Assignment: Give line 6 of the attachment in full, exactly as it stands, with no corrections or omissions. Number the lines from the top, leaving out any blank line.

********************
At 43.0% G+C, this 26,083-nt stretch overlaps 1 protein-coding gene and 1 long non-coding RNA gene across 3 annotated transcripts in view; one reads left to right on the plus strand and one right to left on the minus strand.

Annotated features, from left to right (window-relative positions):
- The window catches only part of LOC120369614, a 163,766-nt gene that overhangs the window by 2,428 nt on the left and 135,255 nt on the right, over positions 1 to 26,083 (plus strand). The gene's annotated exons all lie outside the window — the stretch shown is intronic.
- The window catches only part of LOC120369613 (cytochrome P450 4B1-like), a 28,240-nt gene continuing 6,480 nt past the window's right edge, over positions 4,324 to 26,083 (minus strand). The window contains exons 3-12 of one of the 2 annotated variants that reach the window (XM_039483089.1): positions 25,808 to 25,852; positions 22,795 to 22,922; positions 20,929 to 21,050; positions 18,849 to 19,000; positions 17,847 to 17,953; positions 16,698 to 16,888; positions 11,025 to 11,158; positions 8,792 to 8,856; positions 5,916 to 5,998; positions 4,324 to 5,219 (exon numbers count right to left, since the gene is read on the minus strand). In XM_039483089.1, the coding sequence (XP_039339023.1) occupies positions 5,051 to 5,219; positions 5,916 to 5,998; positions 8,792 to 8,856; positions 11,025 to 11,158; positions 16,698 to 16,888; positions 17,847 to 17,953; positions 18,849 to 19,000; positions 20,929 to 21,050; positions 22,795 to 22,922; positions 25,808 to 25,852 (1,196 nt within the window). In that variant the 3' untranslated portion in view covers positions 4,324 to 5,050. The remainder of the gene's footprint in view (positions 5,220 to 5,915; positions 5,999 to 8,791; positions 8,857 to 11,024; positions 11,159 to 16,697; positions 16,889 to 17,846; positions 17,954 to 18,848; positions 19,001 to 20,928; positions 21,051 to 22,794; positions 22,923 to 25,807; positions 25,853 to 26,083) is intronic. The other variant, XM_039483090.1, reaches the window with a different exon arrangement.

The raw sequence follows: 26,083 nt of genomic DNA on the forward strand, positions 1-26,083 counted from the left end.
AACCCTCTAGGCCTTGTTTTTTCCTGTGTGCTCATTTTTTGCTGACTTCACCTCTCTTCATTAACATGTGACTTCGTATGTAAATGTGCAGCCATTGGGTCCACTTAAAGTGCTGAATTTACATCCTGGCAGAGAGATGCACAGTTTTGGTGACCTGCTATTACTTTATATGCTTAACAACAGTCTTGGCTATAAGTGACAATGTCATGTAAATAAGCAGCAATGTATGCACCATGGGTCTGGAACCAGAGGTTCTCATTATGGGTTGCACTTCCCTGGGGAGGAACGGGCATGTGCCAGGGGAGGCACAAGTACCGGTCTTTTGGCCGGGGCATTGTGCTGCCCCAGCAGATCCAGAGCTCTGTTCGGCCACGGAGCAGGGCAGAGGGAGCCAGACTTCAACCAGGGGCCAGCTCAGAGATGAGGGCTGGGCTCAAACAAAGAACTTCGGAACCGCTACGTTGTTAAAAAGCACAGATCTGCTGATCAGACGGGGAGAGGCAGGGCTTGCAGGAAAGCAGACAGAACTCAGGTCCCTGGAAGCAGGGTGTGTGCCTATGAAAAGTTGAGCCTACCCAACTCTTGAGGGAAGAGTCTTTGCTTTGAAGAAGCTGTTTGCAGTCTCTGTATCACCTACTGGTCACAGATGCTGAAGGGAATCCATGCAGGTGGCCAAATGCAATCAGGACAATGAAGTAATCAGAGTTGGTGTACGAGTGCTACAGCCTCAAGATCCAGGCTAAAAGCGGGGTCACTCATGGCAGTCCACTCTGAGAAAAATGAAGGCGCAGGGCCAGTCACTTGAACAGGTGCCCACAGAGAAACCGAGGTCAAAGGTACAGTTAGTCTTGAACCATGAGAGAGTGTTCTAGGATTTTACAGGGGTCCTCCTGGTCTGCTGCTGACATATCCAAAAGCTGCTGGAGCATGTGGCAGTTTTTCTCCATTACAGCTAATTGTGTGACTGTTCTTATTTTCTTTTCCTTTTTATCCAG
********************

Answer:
AACCCTCTAGGCCTTGTTTTTTCCTGTGTGCTCATTTTTTGCTGACTTCACCTCTCTTCATTAACATGTGACTTCGTATGTAAATGTGCAGCCATTGGGTCCACTTAAAGTGCTGAATTTACATCCTGGCAGAGAGATGCACAGTTTTGGTGACCTGCTATTACTTTATATGCTTAACAACAGTCTTGGCTATAAGTGACAATGTCATGTAAATAAGCAGCAATGTATGCACCATGGGTCTGGAACCAGAGGTTCTCATTATGGGTTGCACTTCCCTGGGGAGGAACGGGCATGTGCCAGGGGAGGCACAAGTACCGGTCTTTTGGCCGGGGCATTGTGCTGCCCCAGCAGATCCAGAGCTCTGTTCGGCCACGGAGCAGGGCAGAGGGAGCCAGACTTCAACCAGGGGCCAGCTCAGAGATGAGGGCTGGGCTCAAACAAAGAACTTCGGAACCGCTACGTTGTTAAAAAGCACAGATCTGCTGATCAGACGGGGAGAGGCAGGGCTTGCAGGAAAGCAGACAGAACTCAGGTCCCTGGAAGCAGGGTGTGTGCCTATGAAAAGTTGAGCCTACCCAACTCTTGAGGGAAGAGTCTTTGCTTTGAAGAAGCTGTTTGCAGTCTCTGTATCACCTACTGGTCACAGATGCTGAAGGGAATCCATGCAGGTGGCCAAATGCAATCAGGACAATGAAGTAATCAGAGTTGGTGTACGAGTGCTACAGCCTCAAGATCCAGGCTAAAAGCGGGGTCACTCATGGCAGTCCACTCTGAGAAAAATGAAGGCGCAGGGCCAGTCACTTGAACAGGTGCCCACAGAGAAACCGAGGTCAAAGGTACAGTTAGTCTTGAACCATGAGAGAGTGTTCTAGGATTTTACAGGGGTCCTCCTGGTCTGCTGCTGACATATCCAAAAGCTGCTGGAGCATGTGGCAGTTTTTCTCCATTACAGCTAATTGTGTGACTGTTCTTATTTTCTTTTCCTTTTTATCCAG